Curiously, in their haste to depart prior to the US-led invasion, the IAEA took very few steps to render Al Qaqaa safe.
[A]n IAEA report* obtained by FOX News said the inspectors noted that despite the fact that the Al-Qaqaa bunkers were locked, ventilation shafts remained open and provided easy access to the explosives.
The IAEA can definitively say only that the documented ammunition was at the facility in January; in March, an agency spokesman conceded, inspectors only checked the locked bunker doors.
*Read the report in full. (pdf)
So why, then, is the IAEA — and the world — attempting to shift the blame for the missing weapons to President Bush and the Coalition forces, who did not even reach the Al Qaqaa site until April 3, 2003?
On April 3, 2003, elements of the Army’s 3rd Infantry Division made it to Al Qaqaa, where they were engaged by Iraqi forces from inside the facility, Defense officials told FOX News.
The 3rd Infantry soldiers stayed long enough to battle the Iraqis and to give the facility a brief inspection before heading out to continue on their prime objective — reaching the Iraqi capital.
A day or so after Baghdad fell on April 9, 2003, troops from the 101st Airborne Division’s 2nd Brigade arrived at Al-Qaqaa.
One officer with the 101st said looters had already gone through the facility.
Ultimately, if anyone is to blame for the missing explosives, it is the IAEA itself. The agency knew as far back as 1990 that Al Qaqaa was involved in Saddam’s clandestine nuclear program, and five years later weapons inspectors warned that the site’s cache of HMX should be removed and destroyed. Just as the agency chose to ignore warnings about the possible theft or misuse of the explosives, the agency has also consistently chosen to leave those munitions unguarded: first, in 1998 when the IAEA left Iraq, not knowing when or if it would return, and again on March 15, 2003, the eve of war.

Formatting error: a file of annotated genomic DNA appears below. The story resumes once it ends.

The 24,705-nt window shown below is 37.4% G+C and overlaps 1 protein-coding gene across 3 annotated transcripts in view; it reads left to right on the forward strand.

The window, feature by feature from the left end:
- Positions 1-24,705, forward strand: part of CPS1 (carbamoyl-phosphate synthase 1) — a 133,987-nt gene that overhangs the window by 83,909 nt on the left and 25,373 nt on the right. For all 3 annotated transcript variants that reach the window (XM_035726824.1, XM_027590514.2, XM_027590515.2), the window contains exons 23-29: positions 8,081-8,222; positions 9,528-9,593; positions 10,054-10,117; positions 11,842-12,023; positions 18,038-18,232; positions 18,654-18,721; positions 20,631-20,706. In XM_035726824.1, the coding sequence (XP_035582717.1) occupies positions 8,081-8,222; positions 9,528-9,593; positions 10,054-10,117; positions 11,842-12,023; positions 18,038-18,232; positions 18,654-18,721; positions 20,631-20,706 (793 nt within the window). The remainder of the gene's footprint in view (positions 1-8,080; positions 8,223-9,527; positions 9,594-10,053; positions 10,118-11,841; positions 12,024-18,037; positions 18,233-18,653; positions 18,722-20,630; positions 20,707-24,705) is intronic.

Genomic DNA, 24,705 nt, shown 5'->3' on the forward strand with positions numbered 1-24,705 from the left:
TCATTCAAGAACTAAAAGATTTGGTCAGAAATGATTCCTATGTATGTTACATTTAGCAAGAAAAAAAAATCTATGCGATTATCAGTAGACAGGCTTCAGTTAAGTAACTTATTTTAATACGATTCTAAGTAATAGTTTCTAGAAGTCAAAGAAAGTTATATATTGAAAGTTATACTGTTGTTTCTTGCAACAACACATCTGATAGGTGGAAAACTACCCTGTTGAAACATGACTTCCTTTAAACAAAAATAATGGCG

Developing story…additional details and sources are continuing to be added.
UPDATE 10:35 a.m.: Keep in mind that the IAEA left Iraq on March 15, 2003, that the U.S. strike began on March 19, 2003. So who owns/owned the trucks depicted in this photo of Al Qaqaa, taken on March 17, 2003?
Source: Fox News
UPDATE 11:39 a.m.: At least one U.S. official suspects that Russia may have carted away many of Iraq’s munitions prior to the war. John Shaw, deputy undersecretary of defense for international technology security, says he is “almost certain” the Russians removed the munitions at Al Qaqaa.
“The Russians brought in, just before the war got started, a whole series of military units,” Mr. Shaw said. “Their main job was to shred all evidence of any of the contractual arrangements they had with the Iraqis. The others were transportation units.”
Russian involvement in weapons removal wouldn’t be all that surprising, considering that Russia had sold banned weapons to Iraq for years prior to the war and was suspected of training Saddam’s intelligence officers. Although Russia denied the training relationship, just days before the war Saddam’s defense minister bestowed decorations on two Russian generals in Baghdad for unspecified “services to Iraq.” (Within days of Russia’s denial, Iraqi intelligence documents detailing the Iraq-Russia spy link were discovered in Mukhabarat.)